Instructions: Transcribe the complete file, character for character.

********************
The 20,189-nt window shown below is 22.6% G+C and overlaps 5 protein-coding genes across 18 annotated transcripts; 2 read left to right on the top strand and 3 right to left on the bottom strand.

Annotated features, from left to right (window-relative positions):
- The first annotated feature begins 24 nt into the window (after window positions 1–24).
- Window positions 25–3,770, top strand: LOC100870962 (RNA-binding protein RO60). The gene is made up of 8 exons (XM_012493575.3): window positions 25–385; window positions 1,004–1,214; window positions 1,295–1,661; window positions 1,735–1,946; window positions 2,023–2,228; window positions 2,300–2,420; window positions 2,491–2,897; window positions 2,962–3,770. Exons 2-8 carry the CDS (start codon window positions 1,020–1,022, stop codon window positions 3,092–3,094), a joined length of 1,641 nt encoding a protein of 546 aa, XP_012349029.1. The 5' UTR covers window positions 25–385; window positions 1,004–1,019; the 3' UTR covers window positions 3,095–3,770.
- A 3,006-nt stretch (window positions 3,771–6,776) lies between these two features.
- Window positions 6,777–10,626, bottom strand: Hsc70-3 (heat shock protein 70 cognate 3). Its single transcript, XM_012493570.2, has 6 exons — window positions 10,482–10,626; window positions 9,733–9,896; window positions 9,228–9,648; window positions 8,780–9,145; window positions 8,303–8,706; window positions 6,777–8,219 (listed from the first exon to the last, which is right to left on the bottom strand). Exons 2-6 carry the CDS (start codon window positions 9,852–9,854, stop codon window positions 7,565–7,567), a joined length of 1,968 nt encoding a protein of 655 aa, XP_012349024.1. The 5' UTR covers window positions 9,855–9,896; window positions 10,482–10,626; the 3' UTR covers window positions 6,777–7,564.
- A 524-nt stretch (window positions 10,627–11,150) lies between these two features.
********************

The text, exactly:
The 20,189-nt window shown below is 22.6% G+C and overlaps 5 protein-coding genes across 18 annotated transcripts; 2 read left to right on the top strand and 3 right to left on the bottom strand.

Annotated features, from left to right (window-relative positions):
- The first annotated feature begins 24 nt into the window (after window positions 1–24).
- Window positions 25–3,770, top strand: LOC100870962 (RNA-binding protein RO60). The gene is made up of 8 exons (XM_012493575.3): window positions 25–385; window positions 1,004–1,214; window positions 1,295–1,661; window positions 1,735–1,946; window positions 2,023–2,228; window positions 2,300–2,420; window positions 2,491–2,897; window positions 2,962–3,770. Exons 2-8 carry the CDS (start codon window positions 1,020–1,022, stop codon window positions 3,092–3,094), a joined length of 1,641 nt encoding a protein of 546 aa, XP_012349029.1. The 5' UTR covers window positions 25–385; window positions 1,004–1,019; the 3' UTR covers window positions 3,095–3,770.
- A 3,006-nt stretch (window positions 3,771–6,776) lies between these two features.
- Window positions 6,777–10,626, bottom strand: Hsc70-3 (heat shock protein 70 cognate 3). Its single transcript, XM_012493570.2, has 6 exons — window positions 10,482–10,626; window positions 9,733–9,896; window positions 9,228–9,648; window positions 8,780–9,145; window positions 8,303–8,706; window positions 6,777–8,219 (listed from the first exon to the last, which is right to left on the bottom strand). Exons 2-6 carry the CDS (start codon window positions 9,852–9,854, stop codon window positions 7,565–7,567), a joined length of 1,968 nt encoding a protein of 655 aa, XP_012349024.1. The 5' UTR covers window positions 9,855–9,896; window positions 10,482–10,626; the 3' UTR covers window positions 6,777–7,564.
- A 524-nt stretch (window positions 10,627–11,150) lies between these two features.